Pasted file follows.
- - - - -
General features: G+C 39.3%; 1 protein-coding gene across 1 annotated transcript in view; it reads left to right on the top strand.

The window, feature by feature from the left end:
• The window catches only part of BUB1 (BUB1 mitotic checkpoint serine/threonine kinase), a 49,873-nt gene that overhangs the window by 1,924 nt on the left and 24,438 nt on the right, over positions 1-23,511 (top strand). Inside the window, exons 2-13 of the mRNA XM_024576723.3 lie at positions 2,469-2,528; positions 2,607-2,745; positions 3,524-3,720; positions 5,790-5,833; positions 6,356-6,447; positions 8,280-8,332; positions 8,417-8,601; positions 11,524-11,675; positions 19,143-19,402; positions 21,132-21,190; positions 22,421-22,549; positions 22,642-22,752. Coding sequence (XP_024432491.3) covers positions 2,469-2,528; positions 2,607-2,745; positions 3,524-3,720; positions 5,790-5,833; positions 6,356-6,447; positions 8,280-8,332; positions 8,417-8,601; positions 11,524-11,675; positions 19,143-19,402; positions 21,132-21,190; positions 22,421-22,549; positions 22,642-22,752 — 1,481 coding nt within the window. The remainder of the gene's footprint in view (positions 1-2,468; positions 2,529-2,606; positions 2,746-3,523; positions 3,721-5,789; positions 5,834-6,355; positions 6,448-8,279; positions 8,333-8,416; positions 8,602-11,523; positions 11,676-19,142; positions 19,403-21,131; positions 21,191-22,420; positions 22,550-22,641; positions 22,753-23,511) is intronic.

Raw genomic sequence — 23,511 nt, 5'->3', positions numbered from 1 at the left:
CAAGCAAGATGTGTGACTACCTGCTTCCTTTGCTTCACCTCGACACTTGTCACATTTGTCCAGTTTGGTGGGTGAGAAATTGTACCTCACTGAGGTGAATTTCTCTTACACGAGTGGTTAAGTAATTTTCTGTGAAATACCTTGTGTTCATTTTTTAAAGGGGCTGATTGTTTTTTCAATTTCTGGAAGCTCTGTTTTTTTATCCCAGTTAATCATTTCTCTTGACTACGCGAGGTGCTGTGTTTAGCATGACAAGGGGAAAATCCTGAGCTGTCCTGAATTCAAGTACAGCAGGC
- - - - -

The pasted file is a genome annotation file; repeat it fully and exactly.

General features: G+C 39.3%; 1 protein-coding gene across 1 annotated transcript in view; it reads left to right on the top strand.

The window, feature by feature from the left end:
• The window catches only part of BUB1 (BUB1 mitotic checkpoint serine/threonine kinase), a 49,873-nt gene that overhangs the window by 1,924 nt on the left and 24,438 nt on the right, over positions 1-23,511 (top strand). Inside the window, exons 2-13 of the mRNA XM_024576723.3 lie at positions 2,469-2,528; positions 2,607-2,745; positions 3,524-3,720; positions 5,790-5,833; positions 6,356-6,447; positions 8,280-8,332; positions 8,417-8,601; positions 11,524-11,675; positions 19,143-19,402; positions 21,132-21,190; positions 22,421-22,549; positions 22,642-22,752. Coding sequence (XP_024432491.3) covers positions 2,469-2,528; positions 2,607-2,745; positions 3,524-3,720; positions 5,790-5,833; positions 6,356-6,447; positions 8,280-8,332; positions 8,417-8,601; positions 11,524-11,675; positions 19,143-19,402; positions 21,132-21,190; positions 22,421-22,549; positions 22,642-22,752 — 1,481 coding nt within the window. The remainder of the gene's footprint in view (positions 1-2,468; positions 2,529-2,606; positions 2,746-3,523; positions 3,721-5,789; positions 5,834-6,355; positions 6,448-8,279; positions 8,333-8,416; positions 8,602-11,523; positions 11,676-19,142; positions 19,403-21,131; positions 21,191-22,420; positions 22,550-22,641; positions 22,753-23,511) is intronic.

Raw genomic sequence — 23,511 nt, 5'->3', positions numbered from 1 at the left:
CAAGCAAGATGTGTGACTACCTGCTTCCTTTGCTTCACCTCGACACTTGTCACATTTGTCCAGTTTGGTGGGTGAGAAATTGTACCTCACTGAGGTGAATTTCTCTTACACGAGTGGTTAAGTAATTTTCTGTGAAATACCTTGTGTTCATTTTTTAAAGGGGCTGATTGTTTTTTCAATTTCTGGAAGCTCTGTTTTTTTATCCCAGTTAATCATTTCTCTTGACTACGCGAGGTGCTGTGTTTAGCATGACAAGGGGAAAATCCTGAGCTGTCCTGAATTCAAGTACAGCAGGC